Almost Half of CIOs Have Plans to Deploy AI

Almost Half of CIOs Have Plans to Deploy AI

A recent Gartner survey of Chief Information Officers finds that while just four percent have already implemented AI in some form in their businesses, 46 percent have plans in place to do so. Although there are many obstacles to implementing this groundbreaking technology, soon companies that fail to take advantage will lag behind. To help ease the potential pains of diving into adoption, our colleagues who conduct IT management research at Gartner have four recommendations to ensure success in the early stages of AI implementation: start small; focus on helping, not replacing, people; plan for knowledge transfer; and choose transparent solutions.

“Don’t fall into the trap of primarily seeking hard outcomes, such as direct financial gains, with AI projects,” Gartner analyst Whit Andrews explains. “In general, it’s best to start AI projects with a small scope and aim for ‘soft’ outcomes, such as process improvements, customer satisfaction or financial benchmarking.”

Early forays into AI should be learning experiences rather than attempts at large-scale change that dramatically reshape a department or function. It’s important to set modest goals for AI initiatives, given that the most important outcome will be gaining the knowledge and expertise to successfully apply the technology to a work stream. Additionally, while many employees fear AI could replace them, the easiest way to assuage those concerns is to deploy AI solutions that make employees’ lives easier. As Gartner EVP Peter Sondergaard remarked in his observations from the recent World Economic Forum in Davos, Switzerland, AI is expected to create many more jobs than it destroys, while generating massive value and saving billions of hours of worker productivity.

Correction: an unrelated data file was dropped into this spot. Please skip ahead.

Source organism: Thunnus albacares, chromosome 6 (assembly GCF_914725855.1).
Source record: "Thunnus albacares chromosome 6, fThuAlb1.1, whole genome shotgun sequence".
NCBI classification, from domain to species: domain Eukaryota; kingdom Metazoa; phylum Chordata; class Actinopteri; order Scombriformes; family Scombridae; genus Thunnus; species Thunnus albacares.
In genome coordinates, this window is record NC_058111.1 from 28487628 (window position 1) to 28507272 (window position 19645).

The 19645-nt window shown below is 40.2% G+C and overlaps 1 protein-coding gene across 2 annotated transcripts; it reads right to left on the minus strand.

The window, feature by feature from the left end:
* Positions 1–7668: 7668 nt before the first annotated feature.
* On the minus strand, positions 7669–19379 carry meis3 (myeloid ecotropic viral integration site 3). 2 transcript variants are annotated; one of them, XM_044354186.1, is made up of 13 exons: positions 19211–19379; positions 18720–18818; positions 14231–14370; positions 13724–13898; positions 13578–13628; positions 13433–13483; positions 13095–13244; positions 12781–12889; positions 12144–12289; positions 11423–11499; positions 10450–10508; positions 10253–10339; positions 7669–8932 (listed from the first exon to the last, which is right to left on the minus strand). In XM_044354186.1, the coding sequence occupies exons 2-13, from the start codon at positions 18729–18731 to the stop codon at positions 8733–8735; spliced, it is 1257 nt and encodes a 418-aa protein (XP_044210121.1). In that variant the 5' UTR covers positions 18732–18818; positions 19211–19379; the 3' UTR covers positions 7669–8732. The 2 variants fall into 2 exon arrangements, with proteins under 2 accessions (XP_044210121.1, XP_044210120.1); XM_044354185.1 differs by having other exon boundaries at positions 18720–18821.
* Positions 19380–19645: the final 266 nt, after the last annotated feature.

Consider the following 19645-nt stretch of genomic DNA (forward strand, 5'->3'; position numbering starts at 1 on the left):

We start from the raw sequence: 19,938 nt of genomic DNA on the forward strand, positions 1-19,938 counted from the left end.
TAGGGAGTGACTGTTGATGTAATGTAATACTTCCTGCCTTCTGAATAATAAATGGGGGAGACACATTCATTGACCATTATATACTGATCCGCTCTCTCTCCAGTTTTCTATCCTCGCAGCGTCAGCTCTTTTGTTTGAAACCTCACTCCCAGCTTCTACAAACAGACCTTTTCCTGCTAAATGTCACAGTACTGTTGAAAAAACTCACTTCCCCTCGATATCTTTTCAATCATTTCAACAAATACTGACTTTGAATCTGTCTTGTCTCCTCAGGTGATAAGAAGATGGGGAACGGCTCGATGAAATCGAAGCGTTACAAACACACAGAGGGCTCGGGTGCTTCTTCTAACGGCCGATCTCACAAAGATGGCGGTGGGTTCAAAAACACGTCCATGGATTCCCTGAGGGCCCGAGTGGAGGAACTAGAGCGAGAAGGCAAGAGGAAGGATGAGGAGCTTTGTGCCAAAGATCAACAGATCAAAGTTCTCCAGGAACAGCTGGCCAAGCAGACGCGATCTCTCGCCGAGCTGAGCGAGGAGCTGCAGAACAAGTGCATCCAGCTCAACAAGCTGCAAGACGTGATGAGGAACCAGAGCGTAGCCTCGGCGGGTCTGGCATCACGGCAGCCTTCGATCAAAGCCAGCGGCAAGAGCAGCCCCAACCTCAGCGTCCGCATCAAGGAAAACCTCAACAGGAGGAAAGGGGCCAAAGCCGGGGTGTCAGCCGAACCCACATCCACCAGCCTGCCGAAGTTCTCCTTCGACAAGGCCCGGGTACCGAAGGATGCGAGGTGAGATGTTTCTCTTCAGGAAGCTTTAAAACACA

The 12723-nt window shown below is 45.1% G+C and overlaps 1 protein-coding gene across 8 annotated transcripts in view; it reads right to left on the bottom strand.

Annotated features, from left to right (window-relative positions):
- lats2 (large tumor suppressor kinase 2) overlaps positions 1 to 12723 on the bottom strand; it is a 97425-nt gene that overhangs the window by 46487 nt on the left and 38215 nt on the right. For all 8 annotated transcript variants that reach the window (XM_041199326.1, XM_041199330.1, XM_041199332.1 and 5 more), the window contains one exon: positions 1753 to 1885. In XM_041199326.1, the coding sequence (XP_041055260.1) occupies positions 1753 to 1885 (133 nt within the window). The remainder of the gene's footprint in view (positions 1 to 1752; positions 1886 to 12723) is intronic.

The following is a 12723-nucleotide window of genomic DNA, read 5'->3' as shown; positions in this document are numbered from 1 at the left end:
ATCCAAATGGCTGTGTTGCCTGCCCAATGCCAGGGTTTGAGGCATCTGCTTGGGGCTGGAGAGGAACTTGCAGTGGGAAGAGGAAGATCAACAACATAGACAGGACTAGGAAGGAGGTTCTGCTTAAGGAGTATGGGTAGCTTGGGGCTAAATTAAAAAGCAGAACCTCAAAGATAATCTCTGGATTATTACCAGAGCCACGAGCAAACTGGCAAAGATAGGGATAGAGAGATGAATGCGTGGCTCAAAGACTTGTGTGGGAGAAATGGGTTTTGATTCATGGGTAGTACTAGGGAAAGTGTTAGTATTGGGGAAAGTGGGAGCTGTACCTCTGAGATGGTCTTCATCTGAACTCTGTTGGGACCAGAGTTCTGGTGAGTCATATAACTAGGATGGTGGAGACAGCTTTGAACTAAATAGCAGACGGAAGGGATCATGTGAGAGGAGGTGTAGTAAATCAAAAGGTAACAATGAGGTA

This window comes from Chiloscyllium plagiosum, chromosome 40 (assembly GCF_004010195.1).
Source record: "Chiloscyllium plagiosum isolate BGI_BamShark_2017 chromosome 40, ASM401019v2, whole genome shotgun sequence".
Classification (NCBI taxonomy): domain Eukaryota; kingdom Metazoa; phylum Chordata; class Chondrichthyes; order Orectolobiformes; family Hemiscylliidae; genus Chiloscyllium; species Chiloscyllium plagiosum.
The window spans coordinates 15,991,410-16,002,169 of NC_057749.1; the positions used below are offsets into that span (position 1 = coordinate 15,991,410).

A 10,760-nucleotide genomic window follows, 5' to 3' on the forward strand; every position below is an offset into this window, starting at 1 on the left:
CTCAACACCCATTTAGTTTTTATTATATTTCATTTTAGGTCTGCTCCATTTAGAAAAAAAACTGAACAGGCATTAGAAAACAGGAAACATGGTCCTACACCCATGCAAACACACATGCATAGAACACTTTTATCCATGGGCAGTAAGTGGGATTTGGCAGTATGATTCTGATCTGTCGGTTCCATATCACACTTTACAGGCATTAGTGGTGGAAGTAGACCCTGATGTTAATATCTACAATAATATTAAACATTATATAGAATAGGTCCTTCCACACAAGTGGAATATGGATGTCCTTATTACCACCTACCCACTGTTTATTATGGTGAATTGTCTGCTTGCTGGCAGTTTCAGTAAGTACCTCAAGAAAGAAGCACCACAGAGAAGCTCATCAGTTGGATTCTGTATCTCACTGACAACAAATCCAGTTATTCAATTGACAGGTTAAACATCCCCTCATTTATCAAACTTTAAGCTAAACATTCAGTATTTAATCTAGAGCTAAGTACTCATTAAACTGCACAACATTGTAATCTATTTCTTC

That means there’s an opportunity to get employees engaged with AI adoption as a technology that will make their jobs easier, rather than obsolete.

“Leave behind notions of vast teams of infinitely duplicable ‘smart agents’ able to execute tasks just like humans,” Andrews added. “It will be far more productive to engage with workers on the front line. Get them excited and engaged with the idea that AI-powered decision support can enhance and elevate the work they do every day.”

The third key to success involves building the capability internally to understand artificial intelligence and where it can be applied to business processes. If a company is working with mostly external vendors at the beginning, make sure each interaction or engagement with them is also adding knowledge to the company. Ultimately, that will lead to a broader understanding of how AI can benefit the company as a whole. Finally, be transparent with employees about the selection process for an AI solution and what the organization’s goals are.

Gartner clients can read more in our recent report, Lessons From Early AI Projects. This research is part of the Gartner Special Report on crafting an AI strategy, a collection of research aimed at helping CIOs incorporate AI into their strategic planning and evaluation processes for business transformation.